In Wilhelmsburg, a borough in Hamburg that is located between two arms of the Elbe River, people started going to bed. A storm surge had been announced. But hardly any residents knew their lives were in danger until it was too late.
Berlin, February 15th, 2022 (The Berlin Spectator) — On February 12th, 1962, the entire Noth Sea coast was affected by a tide surge. A winter storm made the water levels rise some 2 meters (6.5 feet). Because of a giant low weather system over north-western Europe, the storm had nowhere ago. Four days later, in the late evening of February 16th, a hurricane brought death and grief to the northern-western part of what was West Germany at the time.
Failure and Neglect
In Hamburg alone, 315 people died. The total number of deaths was 340 and there were many injuries. The story of the North Sea flood in 1962 is one of failure and neglect, but also of initiative and bravery. It happened in times in which the number of television channels people could receive was one. ARD TV did not warn its viewers on time, in spite of a request by the Sea Weather Authority. In part, this problem had technical reasons.
Obviously, nobody in Hamburg or anywhere in the world had smart phones they could have received severe weather warnings on. Nobody had personal computers either. With this invention, forecasters and other weather experts could have come to the right conclusions earlier. Residents in Wilhelmsburg and other parts of Hamburg and the authorities in the city would have been alerted.
Peak of the Iceberg
But all of this was only the peak of a big iceberg of problems. Only fifteen years before the big North Sea flood happened, the Allies defeated fascist Nazi Germany. During bombing raids on Hamburg in 1944 and 45, levees along the Elbe were damaged. After 1945, they were repaired with the only material there was no shortage of, namely rubble. But, as a result, the levees could not withstand the pressure they were under on February 16th, 1960, exactly 60 years ago.
Due to the level 9 (severe) storm system that covered north-western Europe, the Norwegian Sea pushed a lot of water into the North Sea. From there, it got into the Elbe and Weser rivers. Before the floods took place, the low tide in Hamburg was comparable to the usual high tide. But, at this moment, at about 8:00 p.m., hardly anyone expected the water to rise as high as it would. All ferry traffic was stopped at 9:00 p.m. because the water in the Elbe was rough, almost like on the world’s oceans. It also flooded the first streets along the Elbe.
Then, hell broke loose. Wilhelmsburg became a disaster zone, the entire Port of Hamburg was flooded badly. This storm tide even flooded Rödingsmarkt in the city’s oldtown. People who lived in lower areas, close to the river, were surprised in their living rooms and beds. Hundreds could not escape. Others climbed on the roofs of their apartment blocks where they waited for rescue for many hours during this cold and stormy night. There were residents who climbed on trees because it was their only chance for survival.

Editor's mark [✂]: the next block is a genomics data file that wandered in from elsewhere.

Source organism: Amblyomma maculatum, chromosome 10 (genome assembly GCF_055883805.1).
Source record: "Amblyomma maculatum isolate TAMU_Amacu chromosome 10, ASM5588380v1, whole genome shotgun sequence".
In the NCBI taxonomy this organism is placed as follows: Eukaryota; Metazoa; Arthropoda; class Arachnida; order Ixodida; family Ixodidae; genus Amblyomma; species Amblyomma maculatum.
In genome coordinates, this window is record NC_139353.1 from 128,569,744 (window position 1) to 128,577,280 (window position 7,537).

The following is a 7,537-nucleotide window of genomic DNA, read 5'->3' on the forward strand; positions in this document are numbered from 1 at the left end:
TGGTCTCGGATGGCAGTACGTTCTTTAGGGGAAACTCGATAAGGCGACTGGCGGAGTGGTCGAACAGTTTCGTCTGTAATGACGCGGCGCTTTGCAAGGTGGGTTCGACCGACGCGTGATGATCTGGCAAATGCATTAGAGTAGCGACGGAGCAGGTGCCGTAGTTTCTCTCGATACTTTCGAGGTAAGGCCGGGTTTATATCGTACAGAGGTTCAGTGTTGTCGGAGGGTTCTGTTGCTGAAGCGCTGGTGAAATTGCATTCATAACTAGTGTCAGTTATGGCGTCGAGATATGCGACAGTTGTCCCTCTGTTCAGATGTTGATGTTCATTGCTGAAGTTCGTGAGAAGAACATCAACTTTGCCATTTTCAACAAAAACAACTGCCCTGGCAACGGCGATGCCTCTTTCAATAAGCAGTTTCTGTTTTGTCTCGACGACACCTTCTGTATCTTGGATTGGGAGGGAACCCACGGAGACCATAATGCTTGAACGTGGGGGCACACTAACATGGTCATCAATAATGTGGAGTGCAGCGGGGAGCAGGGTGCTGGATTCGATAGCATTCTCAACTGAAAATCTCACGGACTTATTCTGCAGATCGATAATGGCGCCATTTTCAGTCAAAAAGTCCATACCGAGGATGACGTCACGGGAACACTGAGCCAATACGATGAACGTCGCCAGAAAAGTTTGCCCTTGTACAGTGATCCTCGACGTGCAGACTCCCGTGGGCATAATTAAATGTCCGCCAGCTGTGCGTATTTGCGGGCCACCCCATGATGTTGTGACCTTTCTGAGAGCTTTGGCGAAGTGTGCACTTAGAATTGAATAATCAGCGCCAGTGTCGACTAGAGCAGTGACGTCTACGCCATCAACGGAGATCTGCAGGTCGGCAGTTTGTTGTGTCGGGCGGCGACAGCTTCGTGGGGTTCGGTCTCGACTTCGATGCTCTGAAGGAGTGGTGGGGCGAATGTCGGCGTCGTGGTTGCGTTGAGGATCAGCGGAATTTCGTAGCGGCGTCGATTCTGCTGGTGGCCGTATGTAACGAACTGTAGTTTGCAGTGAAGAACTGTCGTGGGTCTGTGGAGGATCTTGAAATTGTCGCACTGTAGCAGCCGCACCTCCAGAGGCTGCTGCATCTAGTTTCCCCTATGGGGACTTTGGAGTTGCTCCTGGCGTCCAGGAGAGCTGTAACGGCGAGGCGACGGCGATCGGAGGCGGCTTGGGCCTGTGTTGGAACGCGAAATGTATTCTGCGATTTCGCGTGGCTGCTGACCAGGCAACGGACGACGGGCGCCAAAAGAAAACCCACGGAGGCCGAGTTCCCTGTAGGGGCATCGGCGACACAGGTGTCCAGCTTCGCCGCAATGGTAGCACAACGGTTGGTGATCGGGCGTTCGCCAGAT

More problems made things a lot worse than they already were. Germany mostly relied on transmission lines above the ground. Therefore, the storm caused electricity and telephone outages. This issue cost many lives because the authorities were affected too. Neither could they be alerted, nor did they have the possibility to warn or contact anyone on the phone once they finally understood what was going on. The fact that the Hamburg authorities ignored the warnings they received from coastal towns also contributed to the catastrophe that night.
High-ranking officials just stayed at home, even when a state of emergency was finally declared late at night. Hamburg’s First Mayor Max Brauer was on holiday. On February 16th, 1960, hardly anyone seemed to have the faintest clue who was responsible or what needed to be done, except for one person. Helmut Schmidt, who would be Chancellor of the Federal Republic a decade and a half later, was Police Senator in Hamburg at the time. The leadership style he brought in finally made the authorities move. He started giving orders at a make-shift operations center.
Because of his experience as a former MP who had dealt with defense policy issues, Schmidt had good contacts in the Bundeswehr, West Germany’s armed forces, and he knew high-ranking NATO officials. Even though he had absolutely no authority of this kind as a Hamburg Senator, he made sure military helicopters would move in early the next day, to save people.
Bodies and Debris
In the morning of February 17th, 1960, the extent of the disaster became evident. Bodies were floating in the Elbe, buildings were destroyed and badly damaged. Hamburg actually gave up the Waltershof neighborhood after the flood because it had been washed away. There was debris everywhere.
Since 1960, there have been numerous storm surges in Hamburg. By now, the city’s levees are more stable and higher. The information age makes transmissions a lot easier. Hamburg also has emergency plans that can be put in place quickly and a system that includes automatic barriers which will block access to the streets along the Elbe river and the port when the danger grows.
On the eve of the 60th anniversary of the flood, Hamburg’s First Mayor Peter Tschentscher said it had brought a lot of sorrow to the city. At the same time it had shown that Hamburgers stood together in emergency situations. Since, the city’s disaster management had been reorganized.
Photo at top of page by Gerhard Pietsch/GFDL (see license)